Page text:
Mai più fecondi sono i momenti di dubbio, come quelli che viviamo ora...
He crosses the front room, which he calls his study, and comes down the staircase. The stairs turn a corner; they are narrow and steep. You can touch both handrails with your elbows and you have to bend your head – even if, like George, you are only five eight. This is a tightly planned little house. He often feels protected by its smallness; there is hardly room enough here to feel lonely.
Nevertheless — Think of two people, living together day after day, year after year, in this small space, standing elbow to elbow cooking at the same small stove, squeezing past each other on the narrow stairs, shaving in front of the same small bathroom mirror, constantly jogging, jostling, bumping against each other’s bodies by mistake or on purpose, sensually, aggressively, awkwardly, impatiently, in rage or in love – think what deep though invisible tracks they must leave, everywhere, behind them! The doorway into the kitchen has been built too narrow. Two people in a hurry, with plates of food in their hands, are apt to keep colliding here. And it is here, nearly every morning, that George, having reached the bottom of the stairs, has this sensation of suddenly finding himself on an abrupt, brutally broken-off, jagged edge – as though the track had disappeared down a landslide. It is here that he stops short and knows, with a sick newness, almost as though it were for the first time: Jim is dead. Is dead.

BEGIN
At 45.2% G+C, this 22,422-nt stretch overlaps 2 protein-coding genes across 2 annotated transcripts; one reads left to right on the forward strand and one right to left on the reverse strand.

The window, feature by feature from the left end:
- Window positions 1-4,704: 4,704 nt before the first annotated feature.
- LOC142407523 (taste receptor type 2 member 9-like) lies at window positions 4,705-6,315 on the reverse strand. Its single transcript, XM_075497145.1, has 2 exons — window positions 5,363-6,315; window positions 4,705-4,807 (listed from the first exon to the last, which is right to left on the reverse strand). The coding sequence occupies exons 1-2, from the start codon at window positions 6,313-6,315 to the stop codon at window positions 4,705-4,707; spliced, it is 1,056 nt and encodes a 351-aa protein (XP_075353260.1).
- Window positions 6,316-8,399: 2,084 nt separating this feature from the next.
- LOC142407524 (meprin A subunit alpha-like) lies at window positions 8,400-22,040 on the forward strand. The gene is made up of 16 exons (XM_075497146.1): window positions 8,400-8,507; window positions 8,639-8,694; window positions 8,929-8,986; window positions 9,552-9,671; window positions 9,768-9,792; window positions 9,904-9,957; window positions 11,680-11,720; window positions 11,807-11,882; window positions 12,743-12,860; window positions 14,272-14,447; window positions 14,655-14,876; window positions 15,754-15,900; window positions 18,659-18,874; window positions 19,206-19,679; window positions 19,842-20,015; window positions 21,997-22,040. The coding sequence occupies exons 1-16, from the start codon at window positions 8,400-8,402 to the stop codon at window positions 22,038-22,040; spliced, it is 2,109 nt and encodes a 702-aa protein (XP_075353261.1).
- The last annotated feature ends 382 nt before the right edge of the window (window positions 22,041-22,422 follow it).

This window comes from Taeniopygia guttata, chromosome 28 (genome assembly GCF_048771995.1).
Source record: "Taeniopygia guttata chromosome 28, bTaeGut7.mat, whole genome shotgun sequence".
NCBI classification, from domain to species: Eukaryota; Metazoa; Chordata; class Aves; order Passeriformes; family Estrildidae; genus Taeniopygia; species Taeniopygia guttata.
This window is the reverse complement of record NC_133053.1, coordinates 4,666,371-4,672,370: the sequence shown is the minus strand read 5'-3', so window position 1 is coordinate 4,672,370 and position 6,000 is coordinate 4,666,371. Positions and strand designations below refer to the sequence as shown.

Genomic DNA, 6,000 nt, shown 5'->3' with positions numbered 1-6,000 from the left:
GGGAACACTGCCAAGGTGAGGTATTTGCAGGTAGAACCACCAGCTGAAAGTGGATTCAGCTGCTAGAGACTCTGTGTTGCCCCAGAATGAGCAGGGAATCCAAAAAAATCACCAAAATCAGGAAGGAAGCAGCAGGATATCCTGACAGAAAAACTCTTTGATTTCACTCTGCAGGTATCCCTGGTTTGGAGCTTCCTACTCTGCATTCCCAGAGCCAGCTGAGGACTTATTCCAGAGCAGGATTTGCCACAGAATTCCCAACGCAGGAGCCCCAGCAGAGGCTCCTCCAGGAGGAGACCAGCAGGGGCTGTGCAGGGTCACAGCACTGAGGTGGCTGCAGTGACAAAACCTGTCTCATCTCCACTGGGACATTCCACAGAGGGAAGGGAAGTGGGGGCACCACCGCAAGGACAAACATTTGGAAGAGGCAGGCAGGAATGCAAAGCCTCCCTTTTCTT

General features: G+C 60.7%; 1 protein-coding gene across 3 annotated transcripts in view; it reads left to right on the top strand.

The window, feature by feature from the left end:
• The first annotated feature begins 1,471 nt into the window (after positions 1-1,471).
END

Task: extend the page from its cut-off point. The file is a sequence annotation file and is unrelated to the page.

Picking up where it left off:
He stands quite still, silent, or at most uttering a brief animal grunt, as he waits for the spasm to pass. Then he walks into the kitchen. These morning spasms are too painful to be treated sentimentally. After them, he feels relief, merely. It is like getting over a bad attack of cramp.
- Christopher Isherwood, A Single Man (1964)
Screenshot from "A Single Man", by Tom Ford (2009), with Colin Firth, Nicolas Hoult, Julianne Moore